Julian left a written account of her encounter with Jesus, whom she already recognized as Messiah. But Jesus did not make everything clear to her. Instead, as though to explain everything, he said, “Lo how I love thee,” and this became the inescapable singularity toward which all else in the Revelations, including Adam, fell.
The purpose of this revelation, as Julian understood it, was instruction in love, but she saw this instruction in very specific terms. They were given in order to know God; to know ourselves, what we are in Him in nature and grace; and to know humbly what we ourselves are as regards our sin and our weakness. Because God is unfailingly at work in all things and to be like Him perfectly is the ultimate goal of existence, the journey from an incompletion that cannot fail to fail, to an ultimate completion that has perfect freedom to love and does nothing else, appears uncertain only from the side of humanity. What Julian understands most from what she is shown is that it is not for her to understand everything, but to trust.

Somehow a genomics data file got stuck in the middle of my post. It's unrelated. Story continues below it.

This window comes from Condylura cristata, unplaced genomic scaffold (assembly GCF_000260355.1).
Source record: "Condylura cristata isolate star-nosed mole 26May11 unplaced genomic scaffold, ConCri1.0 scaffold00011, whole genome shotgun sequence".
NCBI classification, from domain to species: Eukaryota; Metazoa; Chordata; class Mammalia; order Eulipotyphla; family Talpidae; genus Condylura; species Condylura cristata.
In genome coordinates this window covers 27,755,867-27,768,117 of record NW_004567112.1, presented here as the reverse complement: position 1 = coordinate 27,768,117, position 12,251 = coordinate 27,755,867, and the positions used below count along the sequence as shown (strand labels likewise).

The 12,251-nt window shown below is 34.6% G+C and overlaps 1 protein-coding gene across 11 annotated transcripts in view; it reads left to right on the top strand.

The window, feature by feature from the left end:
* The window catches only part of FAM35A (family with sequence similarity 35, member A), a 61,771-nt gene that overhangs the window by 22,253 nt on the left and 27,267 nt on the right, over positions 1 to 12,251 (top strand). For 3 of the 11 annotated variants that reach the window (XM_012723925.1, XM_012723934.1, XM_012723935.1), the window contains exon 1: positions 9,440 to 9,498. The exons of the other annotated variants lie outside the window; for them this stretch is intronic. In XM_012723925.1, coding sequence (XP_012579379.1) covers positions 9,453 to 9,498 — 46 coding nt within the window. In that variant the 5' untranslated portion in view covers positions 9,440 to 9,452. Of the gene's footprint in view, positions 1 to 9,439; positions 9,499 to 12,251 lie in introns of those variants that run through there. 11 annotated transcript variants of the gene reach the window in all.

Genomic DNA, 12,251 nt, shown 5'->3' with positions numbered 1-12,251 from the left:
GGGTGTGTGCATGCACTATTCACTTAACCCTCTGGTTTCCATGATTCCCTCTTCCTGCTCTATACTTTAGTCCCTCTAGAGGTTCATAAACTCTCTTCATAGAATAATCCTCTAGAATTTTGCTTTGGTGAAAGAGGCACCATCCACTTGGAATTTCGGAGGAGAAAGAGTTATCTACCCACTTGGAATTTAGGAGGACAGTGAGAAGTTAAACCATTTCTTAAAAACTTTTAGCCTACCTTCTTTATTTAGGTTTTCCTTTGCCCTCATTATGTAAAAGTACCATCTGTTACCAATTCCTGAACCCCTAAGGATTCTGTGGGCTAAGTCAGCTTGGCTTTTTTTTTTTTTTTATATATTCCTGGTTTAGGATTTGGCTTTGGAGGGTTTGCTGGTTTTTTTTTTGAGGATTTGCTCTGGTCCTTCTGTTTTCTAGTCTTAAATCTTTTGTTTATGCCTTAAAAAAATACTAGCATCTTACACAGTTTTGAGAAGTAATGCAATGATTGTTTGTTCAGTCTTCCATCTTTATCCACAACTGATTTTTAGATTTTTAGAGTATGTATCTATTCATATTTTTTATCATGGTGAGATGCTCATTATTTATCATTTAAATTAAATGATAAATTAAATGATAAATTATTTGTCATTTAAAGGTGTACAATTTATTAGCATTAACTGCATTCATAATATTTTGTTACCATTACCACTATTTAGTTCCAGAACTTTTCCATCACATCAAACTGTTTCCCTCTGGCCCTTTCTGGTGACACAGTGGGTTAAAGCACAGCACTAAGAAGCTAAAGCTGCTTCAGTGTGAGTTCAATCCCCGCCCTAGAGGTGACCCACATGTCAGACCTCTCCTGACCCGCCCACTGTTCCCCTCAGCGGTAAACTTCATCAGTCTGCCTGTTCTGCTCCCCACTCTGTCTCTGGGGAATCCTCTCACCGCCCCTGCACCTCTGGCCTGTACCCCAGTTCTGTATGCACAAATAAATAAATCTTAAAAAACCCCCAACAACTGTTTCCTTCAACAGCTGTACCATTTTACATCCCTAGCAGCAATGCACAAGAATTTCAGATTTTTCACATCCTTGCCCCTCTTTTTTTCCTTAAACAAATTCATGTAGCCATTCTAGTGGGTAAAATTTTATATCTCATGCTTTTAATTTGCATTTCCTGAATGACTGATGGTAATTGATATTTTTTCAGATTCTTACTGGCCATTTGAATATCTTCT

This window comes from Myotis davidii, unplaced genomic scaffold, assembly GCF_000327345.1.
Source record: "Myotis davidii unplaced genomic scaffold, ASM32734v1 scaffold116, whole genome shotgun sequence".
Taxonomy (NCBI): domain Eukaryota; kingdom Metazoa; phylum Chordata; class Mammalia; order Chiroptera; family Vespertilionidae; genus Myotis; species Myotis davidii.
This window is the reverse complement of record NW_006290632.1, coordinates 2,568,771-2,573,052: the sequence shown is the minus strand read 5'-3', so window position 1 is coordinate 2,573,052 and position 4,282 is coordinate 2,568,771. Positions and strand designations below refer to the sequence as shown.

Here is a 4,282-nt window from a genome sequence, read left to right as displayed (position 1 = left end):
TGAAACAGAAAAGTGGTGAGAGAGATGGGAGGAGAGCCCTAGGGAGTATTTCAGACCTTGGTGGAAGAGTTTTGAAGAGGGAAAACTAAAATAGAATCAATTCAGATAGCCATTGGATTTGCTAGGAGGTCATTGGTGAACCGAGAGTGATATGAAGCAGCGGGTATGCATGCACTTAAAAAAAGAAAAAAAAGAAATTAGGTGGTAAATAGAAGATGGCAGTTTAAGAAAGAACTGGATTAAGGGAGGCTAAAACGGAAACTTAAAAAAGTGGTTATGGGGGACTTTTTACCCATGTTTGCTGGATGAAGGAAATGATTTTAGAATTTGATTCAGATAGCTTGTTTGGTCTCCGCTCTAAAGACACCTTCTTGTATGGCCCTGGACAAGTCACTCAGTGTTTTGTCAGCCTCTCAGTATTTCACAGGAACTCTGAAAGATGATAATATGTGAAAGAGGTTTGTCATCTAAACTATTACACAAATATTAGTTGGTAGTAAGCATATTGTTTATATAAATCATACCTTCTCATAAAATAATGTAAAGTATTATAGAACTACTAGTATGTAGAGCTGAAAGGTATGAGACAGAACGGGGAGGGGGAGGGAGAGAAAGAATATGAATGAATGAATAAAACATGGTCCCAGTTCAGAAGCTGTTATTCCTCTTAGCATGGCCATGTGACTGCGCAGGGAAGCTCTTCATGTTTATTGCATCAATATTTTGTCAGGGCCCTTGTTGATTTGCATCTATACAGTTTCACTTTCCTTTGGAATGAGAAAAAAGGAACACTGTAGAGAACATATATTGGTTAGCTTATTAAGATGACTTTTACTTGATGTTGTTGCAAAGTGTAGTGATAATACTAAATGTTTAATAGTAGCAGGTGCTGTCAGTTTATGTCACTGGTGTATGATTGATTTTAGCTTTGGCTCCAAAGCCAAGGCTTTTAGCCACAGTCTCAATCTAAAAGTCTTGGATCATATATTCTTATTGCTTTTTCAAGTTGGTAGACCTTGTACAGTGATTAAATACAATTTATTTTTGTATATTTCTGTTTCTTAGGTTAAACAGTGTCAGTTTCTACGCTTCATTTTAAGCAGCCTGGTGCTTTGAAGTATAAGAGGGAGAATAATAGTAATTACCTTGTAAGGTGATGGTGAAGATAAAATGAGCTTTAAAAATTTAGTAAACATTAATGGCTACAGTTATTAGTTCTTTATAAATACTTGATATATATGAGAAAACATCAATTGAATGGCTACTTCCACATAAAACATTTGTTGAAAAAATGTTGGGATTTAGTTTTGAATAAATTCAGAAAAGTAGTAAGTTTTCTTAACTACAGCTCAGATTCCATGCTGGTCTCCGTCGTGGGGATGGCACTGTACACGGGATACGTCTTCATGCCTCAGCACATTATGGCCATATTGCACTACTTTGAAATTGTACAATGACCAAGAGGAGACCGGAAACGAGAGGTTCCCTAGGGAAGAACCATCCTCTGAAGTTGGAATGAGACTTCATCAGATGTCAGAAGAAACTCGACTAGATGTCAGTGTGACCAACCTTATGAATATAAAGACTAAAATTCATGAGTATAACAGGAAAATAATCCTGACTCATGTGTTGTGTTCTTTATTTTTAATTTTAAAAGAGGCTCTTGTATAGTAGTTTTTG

Julian did not make everything clear, either, she could not. What she did in response, and asks of those who follow her as well, is to believe in this Love as the primary absolute, to live as if it matters, as if it were the only thing that matters. She wants for the reader to say, “It is no longer because of what you said that we believe, for we by faith have heard him ourselves. We are convinced that His Love is the only thing that matters, and we are going to live like we believe it.”